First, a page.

Champions Trophy Hockey: In high-stakes semifinal against Pakistan, India must avoid emotion

Against an equally structure-less but dangerous Pakistan side, how well India retain their shape will be a crucial factor.

Written by Mihir Vasavda | Bhubhaneshwar | Updated: December 13, 2014 8:38:41 am
India team has surprised many by making the last four. (Express photo) India team has surprised many by making the last four. (Source: Express photo)

Just 24 hours back, India had conjured up a performance that had brought the proverbial roof down at the Kalinga Stadium. But the frenzy of Thursday’s emphatic win over Belgium in the quarterfinals has died down, at least within the team, as they went through their drills in front of empty stands.

“Focus. That’s what we’ve been telling each other in the group. Focus, focus, focus…” high performance director Roelant Oltmans says. He knows that if the sprightly Indians manage to keep calm heads, they stand a more than decent chance of beating Pakistan in the semifinals of the Champions Trophy on Saturday.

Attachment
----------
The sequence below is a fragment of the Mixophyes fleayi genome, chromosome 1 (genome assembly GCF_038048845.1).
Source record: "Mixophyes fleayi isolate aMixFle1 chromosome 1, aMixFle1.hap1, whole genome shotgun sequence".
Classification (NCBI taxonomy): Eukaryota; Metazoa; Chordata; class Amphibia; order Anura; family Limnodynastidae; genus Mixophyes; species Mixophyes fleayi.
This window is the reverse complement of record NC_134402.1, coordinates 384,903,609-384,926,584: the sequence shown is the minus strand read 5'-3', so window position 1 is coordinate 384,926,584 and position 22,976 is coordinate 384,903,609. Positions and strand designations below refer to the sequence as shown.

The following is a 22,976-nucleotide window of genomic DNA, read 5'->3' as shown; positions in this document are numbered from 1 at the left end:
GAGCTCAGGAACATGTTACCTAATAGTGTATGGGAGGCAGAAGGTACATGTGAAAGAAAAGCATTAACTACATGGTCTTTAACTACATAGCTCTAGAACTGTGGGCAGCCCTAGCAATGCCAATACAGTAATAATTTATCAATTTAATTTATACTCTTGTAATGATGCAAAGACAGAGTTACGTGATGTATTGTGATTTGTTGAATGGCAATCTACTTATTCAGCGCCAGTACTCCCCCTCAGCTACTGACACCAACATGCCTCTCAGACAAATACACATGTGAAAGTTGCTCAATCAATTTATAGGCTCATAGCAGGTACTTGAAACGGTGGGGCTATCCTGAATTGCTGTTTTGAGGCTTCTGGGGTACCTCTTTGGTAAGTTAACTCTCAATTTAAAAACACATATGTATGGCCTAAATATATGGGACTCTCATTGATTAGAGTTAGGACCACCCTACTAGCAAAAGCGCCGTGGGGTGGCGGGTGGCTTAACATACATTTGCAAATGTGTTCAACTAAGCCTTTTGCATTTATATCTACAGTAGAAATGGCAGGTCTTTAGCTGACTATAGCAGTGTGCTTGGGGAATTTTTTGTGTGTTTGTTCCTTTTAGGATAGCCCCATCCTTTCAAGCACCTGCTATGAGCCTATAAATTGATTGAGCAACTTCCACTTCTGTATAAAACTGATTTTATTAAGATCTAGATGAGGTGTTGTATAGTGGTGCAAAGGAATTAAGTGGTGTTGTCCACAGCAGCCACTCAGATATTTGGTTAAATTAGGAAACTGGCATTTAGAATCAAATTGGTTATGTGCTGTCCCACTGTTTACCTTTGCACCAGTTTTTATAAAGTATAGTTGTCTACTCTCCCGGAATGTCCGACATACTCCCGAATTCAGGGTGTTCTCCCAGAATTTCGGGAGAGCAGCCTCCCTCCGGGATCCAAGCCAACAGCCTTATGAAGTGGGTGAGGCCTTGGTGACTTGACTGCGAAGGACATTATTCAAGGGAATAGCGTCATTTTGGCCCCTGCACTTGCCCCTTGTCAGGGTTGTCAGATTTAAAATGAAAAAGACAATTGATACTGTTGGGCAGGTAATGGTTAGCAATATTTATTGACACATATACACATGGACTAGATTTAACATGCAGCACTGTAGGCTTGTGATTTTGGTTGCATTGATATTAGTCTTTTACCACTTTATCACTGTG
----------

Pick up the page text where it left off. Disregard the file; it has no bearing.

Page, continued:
Oltmans also knows that against Pakistan, form and logic are thrown out of the window — especially when both the teams have had a fairytale run in tournament. Not many would’ve expected India and Pakistan to reach the medal rounds of this elite eight-nation tournament, more so after the start they had. But they’ve hit form at the right moment, making most of the second chance given by the format of the tournament.

A match-up between teams so unpredictable is always difficult to call. The outcome of the marquee last-four encounter will depend mainly on the three ‘D’s — discipline, defence and drag-flicks.

Brain over brawn

The hallmark of India’s wins over Holland and Belgium has been their disciplined performances. The key reason for back-to-back defeats against Germany and Argentina was the lack of focus and structure. The team got overwhelmed by the vociferous crowd, ending up playing to the gallery rather than sticking to the game plan. Their old habit of conceding goals just after scoring and in the dying stages returned to haunt them and the defence was routinely exposed.